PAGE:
“You are a failure in engineering school. You will not become an engineer.”
Perhaps this was said once by someone who matter to you while you’re studying engineering. You cannot help but agree because indeed, you are mostly unsuccessful in your pursuit to become an engineer. Everything just keeps falling apart despite your perseverance to get it all together.
The hurt will always linger. But it is for your own good to stop thinking about this. Nobody deserves to be called a failure when one always tries to do his or her best. You may have failed but that doesn’t mean that you are a failure. You can never move on from your past mistakes if they keep bugging your mind.
To achieve no relative success at all in engineering school is a difficult thing to deal with. But you know what? It’s all done. If you have failed miserably before, there’s nothing much you can do about it but use them as lessons for the future. You cannot afford to dwell on it and drown into despair as that just wastes time.
Let go of the things that you cannot control – instructors not being good at their jobs and how your peers are doing. Instead, focus on what you can do. You are not at all powerless. You still have the ability to turn things around if only you can manage the things you have control over.
The work that needs to be done is mostly on you: your attitude, your study habits, your work ethics, and your time management.
Ever heard of “fake it until you make it”? That works. If you just keep on convincing yourself to have a positive attitude, you will eventually adopt it. It’s hard to do at first. It will take constant practice to train your mind that “this is fine” or “it will be better”. You will notice that this ‘fake’ optimism will already be part of your system without you knowing.
At times when you feel like sliding down the path of negativity again, first you have to recognize that you are really being negative. That way you have acknowledged it, so you could do something about it – that is to follow it up with a positive thought.
Your study habits
Something might be wrong with the way you study. Techniques and schedules are important factors.
Probably one big difference with you and those who do not really struggle with their academics is that they have perfected their art of studying. In engineering, where you are faced with a lot of problems requiring computations, you have to practice, practice, and practice solving problems. You have to condition your mind with studying the theory and principles through examples that will allow you to internalize the concepts. That way you will absorb them more than just staring at them.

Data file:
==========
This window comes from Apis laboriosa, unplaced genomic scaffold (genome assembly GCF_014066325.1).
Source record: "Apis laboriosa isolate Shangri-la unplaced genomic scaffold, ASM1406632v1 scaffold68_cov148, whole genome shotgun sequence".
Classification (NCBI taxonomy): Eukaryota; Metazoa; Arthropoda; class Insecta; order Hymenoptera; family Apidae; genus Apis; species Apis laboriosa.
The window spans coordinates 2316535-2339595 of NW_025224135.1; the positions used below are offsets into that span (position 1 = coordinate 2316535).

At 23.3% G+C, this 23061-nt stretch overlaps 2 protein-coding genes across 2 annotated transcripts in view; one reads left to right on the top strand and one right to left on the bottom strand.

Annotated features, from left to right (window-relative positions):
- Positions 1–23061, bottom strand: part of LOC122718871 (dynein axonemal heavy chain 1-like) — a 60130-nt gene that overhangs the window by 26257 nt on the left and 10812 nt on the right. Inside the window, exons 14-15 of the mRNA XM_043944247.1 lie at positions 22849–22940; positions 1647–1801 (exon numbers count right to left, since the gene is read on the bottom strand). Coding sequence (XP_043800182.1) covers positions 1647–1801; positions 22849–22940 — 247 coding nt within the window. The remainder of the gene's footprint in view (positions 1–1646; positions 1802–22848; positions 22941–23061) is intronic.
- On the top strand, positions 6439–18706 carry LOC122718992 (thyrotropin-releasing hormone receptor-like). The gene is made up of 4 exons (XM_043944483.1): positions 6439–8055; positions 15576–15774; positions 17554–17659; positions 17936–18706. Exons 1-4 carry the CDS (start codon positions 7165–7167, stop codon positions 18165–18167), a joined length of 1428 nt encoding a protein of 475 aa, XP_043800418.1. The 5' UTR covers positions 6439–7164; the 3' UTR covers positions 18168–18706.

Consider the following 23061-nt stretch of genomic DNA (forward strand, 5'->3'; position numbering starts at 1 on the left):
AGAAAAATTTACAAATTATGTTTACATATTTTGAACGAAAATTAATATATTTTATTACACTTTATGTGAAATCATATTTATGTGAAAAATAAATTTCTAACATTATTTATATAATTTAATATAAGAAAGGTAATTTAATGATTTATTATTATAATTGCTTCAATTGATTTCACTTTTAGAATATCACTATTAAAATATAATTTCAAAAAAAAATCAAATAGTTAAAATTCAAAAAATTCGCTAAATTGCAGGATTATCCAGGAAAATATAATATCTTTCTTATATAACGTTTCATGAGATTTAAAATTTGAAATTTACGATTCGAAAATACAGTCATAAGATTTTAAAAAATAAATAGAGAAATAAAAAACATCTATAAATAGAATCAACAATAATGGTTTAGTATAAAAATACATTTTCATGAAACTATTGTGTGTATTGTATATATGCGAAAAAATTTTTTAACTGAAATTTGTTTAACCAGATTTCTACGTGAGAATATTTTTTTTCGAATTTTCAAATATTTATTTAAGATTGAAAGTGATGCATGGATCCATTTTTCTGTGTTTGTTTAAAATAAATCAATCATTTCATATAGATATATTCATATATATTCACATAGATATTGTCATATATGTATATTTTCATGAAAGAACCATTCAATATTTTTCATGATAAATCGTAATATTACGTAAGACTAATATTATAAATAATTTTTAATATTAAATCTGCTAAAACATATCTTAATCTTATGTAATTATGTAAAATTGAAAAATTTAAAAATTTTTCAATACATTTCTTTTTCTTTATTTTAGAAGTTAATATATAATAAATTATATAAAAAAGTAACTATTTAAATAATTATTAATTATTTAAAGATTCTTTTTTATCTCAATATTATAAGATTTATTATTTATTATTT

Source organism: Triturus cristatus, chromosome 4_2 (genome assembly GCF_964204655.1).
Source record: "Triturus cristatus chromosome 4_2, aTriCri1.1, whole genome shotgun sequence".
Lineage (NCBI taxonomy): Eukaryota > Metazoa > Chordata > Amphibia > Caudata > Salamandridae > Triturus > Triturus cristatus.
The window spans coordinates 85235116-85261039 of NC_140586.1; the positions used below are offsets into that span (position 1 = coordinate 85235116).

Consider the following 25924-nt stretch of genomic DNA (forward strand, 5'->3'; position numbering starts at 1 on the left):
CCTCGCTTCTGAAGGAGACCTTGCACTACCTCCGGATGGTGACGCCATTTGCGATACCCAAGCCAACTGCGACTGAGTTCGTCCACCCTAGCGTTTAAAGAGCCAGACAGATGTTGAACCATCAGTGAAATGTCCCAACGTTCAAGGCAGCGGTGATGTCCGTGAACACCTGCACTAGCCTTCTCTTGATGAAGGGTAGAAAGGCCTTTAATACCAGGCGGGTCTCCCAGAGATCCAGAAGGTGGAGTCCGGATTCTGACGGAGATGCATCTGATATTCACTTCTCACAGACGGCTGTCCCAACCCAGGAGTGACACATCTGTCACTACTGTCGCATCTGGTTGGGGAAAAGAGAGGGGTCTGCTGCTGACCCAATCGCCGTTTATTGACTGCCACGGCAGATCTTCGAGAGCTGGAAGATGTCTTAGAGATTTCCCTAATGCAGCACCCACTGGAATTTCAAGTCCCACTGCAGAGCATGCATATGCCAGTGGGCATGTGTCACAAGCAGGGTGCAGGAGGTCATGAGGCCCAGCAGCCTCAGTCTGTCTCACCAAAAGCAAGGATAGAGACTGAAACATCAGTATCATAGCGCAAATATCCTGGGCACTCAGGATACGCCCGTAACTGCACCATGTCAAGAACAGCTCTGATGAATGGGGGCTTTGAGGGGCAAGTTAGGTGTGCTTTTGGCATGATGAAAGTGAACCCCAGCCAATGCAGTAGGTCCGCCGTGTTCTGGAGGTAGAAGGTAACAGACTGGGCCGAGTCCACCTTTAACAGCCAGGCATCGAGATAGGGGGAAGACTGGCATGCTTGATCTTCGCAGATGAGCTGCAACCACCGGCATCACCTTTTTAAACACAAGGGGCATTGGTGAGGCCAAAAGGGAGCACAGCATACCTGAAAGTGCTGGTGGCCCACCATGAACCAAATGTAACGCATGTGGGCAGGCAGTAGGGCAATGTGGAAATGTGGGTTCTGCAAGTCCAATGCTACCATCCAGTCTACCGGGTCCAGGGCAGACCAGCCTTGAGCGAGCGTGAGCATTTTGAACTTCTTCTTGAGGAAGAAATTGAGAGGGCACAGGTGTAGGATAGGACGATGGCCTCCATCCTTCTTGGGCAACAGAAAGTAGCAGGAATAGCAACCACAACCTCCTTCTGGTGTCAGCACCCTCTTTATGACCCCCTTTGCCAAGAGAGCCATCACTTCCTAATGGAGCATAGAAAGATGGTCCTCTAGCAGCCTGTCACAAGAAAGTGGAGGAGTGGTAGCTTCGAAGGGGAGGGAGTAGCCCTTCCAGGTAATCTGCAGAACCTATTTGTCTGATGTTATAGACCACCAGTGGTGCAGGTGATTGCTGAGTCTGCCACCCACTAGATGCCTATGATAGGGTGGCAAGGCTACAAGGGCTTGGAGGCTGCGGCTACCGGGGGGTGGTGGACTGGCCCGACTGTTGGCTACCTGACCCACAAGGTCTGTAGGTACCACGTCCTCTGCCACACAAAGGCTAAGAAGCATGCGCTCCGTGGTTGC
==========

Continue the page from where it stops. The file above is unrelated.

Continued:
While doing that, use the given-required-use-solution approach. It is a problem solving tool that eliminates the confusion about the engineering problems. All you have to do is write down what the problem tells you (do not forget the units), what the problem wants you to find (diagrams may be necessary to visualize) and what equations you are going to use before writing down all the steps you’re taking to get to the final solution. If you keep going at this, it will increase your problem solving speed and comprehension.
There will be times that you will be stuck a problem. You are allowed to take a break, but not too long that it will ruin your momentum. If you come back only to find that the problems are really impossible to solve, seek help from classmates or your instructors.
If you have no other choice but to cram, follow these tips.
Your work ethics
Even as engineering students, you are already bound to have the work ethics of an engineer. This is mostly about keeping at what you do.
Motivation is not one to wait for. It does not strike by itself for you to start working. This is what often kills most people’s work ethics. The odds are that you are not going to be motivated to do something you inherently do not want to do.
So start with the small things or simpler tasks instead of slacking off and waiting for the motivation to arrive. Do these micro-tasks by increments until you get things done.
Your time management
Remember what others say about finding that balance with sleep, study, and social life in engineering school? It is possible to get the best of those three worlds, it’s just a matter of time management.
Set priorities. You have to know which tasks are needed to be done immediately or can be done a little later. You can do things in between school breaks so you can free up some time at night.
There is also no room for you to procrastinate. This wastes a lot of time getting productive. Set aside your laziness if you are up to take the challenge of graduating in engineering school.
Are you a morning person or a night person? Find the time where you are most productive. You won’t have a quality time studying when you feel restless.
One more thing: most engineering students waste their lecture time by slacking off especially when there is a dull instructor. You are most likely to sleep or doodle that class away. My tip? Don’t. Make use of that time instead by studying the subject on your own while still being inside the classroom.
All of these personal improvements cannot be done overnight. And they are easier said than done.
That is why I will end with this: it’s going to take a little time, so be patient. When time comes that you’re already seeing yourself transforming into a successful engineering student, you will reap the rewards you deserve.